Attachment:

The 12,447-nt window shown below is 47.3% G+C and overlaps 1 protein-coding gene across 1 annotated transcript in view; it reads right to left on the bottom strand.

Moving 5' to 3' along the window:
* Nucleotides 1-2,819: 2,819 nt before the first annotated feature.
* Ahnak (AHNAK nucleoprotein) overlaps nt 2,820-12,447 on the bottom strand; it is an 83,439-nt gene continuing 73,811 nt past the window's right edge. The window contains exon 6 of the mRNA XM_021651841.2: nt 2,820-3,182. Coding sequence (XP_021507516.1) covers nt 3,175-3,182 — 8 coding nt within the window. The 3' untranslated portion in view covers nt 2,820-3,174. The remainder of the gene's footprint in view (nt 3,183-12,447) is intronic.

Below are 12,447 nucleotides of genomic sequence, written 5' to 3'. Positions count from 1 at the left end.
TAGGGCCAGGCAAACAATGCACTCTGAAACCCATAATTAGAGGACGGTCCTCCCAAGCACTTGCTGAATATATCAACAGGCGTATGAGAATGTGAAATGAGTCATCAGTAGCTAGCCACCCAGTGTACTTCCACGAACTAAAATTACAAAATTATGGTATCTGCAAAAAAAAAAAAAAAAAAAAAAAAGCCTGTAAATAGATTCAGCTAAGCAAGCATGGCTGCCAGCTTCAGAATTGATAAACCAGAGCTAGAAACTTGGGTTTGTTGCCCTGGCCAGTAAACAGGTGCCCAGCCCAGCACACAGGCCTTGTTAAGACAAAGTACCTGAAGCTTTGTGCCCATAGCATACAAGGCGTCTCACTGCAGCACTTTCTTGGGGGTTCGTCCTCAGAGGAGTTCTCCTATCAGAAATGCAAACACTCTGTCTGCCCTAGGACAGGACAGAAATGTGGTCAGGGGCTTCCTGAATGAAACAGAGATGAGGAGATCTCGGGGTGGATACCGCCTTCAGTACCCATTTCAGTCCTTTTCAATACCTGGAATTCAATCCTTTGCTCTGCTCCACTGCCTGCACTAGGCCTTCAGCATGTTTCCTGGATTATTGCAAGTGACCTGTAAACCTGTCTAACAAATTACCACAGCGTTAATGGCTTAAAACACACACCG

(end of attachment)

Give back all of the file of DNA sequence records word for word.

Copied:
The 12,447-nt window shown below is 47.3% G+C and overlaps 1 protein-coding gene across 1 annotated transcript in view; it reads right to left on the bottom strand.

Moving 5' to 3' along the window:
* Nucleotides 1-2,819: 2,819 nt before the first annotated feature.
* Ahnak (AHNAK nucleoprotein) overlaps nt 2,820-12,447 on the bottom strand; it is an 83,439-nt gene continuing 73,811 nt past the window's right edge. The window contains exon 6 of the mRNA XM_021651841.2: nt 2,820-3,182. Coding sequence (XP_021507516.1) covers nt 3,175-3,182 — 8 coding nt within the window. The 3' untranslated portion in view covers nt 2,820-3,174. The remainder of the gene's footprint in view (nt 3,183-12,447) is intronic.

Below are 12,447 nucleotides of genomic sequence, written 5' to 3'. Positions count from 1 at the left end.
TAGGGCCAGGCAAACAATGCACTCTGAAACCCATAATTAGAGGACGGTCCTCCCAAGCACTTGCTGAATATATCAACAGGCGTATGAGAATGTGAAATGAGTCATCAGTAGCTAGCCACCCAGTGTACTTCCACGAACTAAAATTACAAAATTATGGTATCTGCAAAAAAAAAAAAAAAAAAAAAAAAGCCTGTAAATAGATTCAGCTAAGCAAGCATGGCTGCCAGCTTCAGAATTGATAAACCAGAGCTAGAAACTTGGGTTTGTTGCCCTGGCCAGTAAACAGGTGCCCAGCCCAGCACACAGGCCTTGTTAAGACAAAGTACCTGAAGCTTTGTGCCCATAGCATACAAGGCGTCTCACTGCAGCACTTTCTTGGGGGTTCGTCCTCAGAGGAGTTCTCCTATCAGAAATGCAAACACTCTGTCTGCCCTAGGACAGGACAGAAATGTGGTCAGGGGCTTCCTGAATGAAACAGAGATGAGGAGATCTCGGGGTGGATACCGCCTTCAGTACCCATTTCAGTCCTTTTCAATACCTGGAATTCAATCCTTTGCTCTGCTCCACTGCCTGCACTAGGCCTTCAGCATGTTTCCTGGATTATTGCAAGTGACCTGTAAACCTGTCTAACAAATTACCACAGCGTTAATGGCTTAAAACACACACCG